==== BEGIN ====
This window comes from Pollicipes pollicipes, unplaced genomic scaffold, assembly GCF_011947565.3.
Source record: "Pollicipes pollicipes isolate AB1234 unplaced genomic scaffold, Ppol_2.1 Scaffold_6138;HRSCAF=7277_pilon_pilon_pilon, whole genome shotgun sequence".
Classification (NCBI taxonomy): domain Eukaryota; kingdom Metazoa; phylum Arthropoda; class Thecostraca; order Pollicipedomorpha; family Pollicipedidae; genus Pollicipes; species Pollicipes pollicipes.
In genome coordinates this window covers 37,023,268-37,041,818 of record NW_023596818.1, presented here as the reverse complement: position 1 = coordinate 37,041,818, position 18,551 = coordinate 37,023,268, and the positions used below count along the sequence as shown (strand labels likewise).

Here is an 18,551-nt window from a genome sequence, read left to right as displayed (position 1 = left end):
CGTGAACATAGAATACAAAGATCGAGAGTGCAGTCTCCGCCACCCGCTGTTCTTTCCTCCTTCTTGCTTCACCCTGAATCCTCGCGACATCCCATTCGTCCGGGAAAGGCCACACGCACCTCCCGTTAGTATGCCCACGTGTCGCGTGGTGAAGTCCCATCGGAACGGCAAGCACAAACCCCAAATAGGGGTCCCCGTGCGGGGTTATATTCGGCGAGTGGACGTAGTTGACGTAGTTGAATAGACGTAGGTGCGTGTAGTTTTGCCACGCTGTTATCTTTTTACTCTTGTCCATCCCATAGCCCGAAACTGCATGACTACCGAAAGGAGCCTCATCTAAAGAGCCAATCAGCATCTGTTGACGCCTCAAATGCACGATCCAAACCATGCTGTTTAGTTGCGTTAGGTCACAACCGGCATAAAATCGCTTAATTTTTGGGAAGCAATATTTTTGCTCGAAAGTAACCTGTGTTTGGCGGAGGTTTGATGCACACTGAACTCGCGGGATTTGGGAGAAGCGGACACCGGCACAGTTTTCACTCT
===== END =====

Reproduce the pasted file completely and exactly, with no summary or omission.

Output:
This window comes from Pollicipes pollicipes, unplaced genomic scaffold, assembly GCF_011947565.3.
Source record: "Pollicipes pollicipes isolate AB1234 unplaced genomic scaffold, Ppol_2.1 Scaffold_6138;HRSCAF=7277_pilon_pilon_pilon, whole genome shotgun sequence".
Classification (NCBI taxonomy): domain Eukaryota; kingdom Metazoa; phylum Arthropoda; class Thecostraca; order Pollicipedomorpha; family Pollicipedidae; genus Pollicipes; species Pollicipes pollicipes.
In genome coordinates this window covers 37,023,268-37,041,818 of record NW_023596818.1, presented here as the reverse complement: position 1 = coordinate 37,041,818, position 18,551 = coordinate 37,023,268, and the positions used below count along the sequence as shown (strand labels likewise).

Here is an 18,551-nt window from a genome sequence, read left to right as displayed (position 1 = left end):
CGTGAACATAGAATACAAAGATCGAGAGTGCAGTCTCCGCCACCCGCTGTTCTTTCCTCCTTCTTGCTTCACCCTGAATCCTCGCGACATCCCATTCGTCCGGGAAAGGCCACACGCACCTCCCGTTAGTATGCCCACGTGTCGCGTGGTGAAGTCCCATCGGAACGGCAAGCACAAACCCCAAATAGGGGTCCCCGTGCGGGGTTATATTCGGCGAGTGGACGTAGTTGACGTAGTTGAATAGACGTAGGTGCGTGTAGTTTTGCCACGCTGTTATCTTTTTACTCTTGTCCATCCCATAGCCCGAAACTGCATGACTACCGAAAGGAGCCTCATCTAAAGAGCCAATCAGCATCTGTTGACGCCTCAAATGCACGATCCAAACCATGCTGTTTAGTTGCGTTAGGTCACAACCGGCATAAAATCGCTTAATTTTTGGGAAGCAATATTTTTGCTCGAAAGTAACCTGTGTTTGGCGGAGGTTTGATGCACACTGAACTCGCGGGATTTGGGAGAAGCGGACACCGGCACAGTTTTCACTCT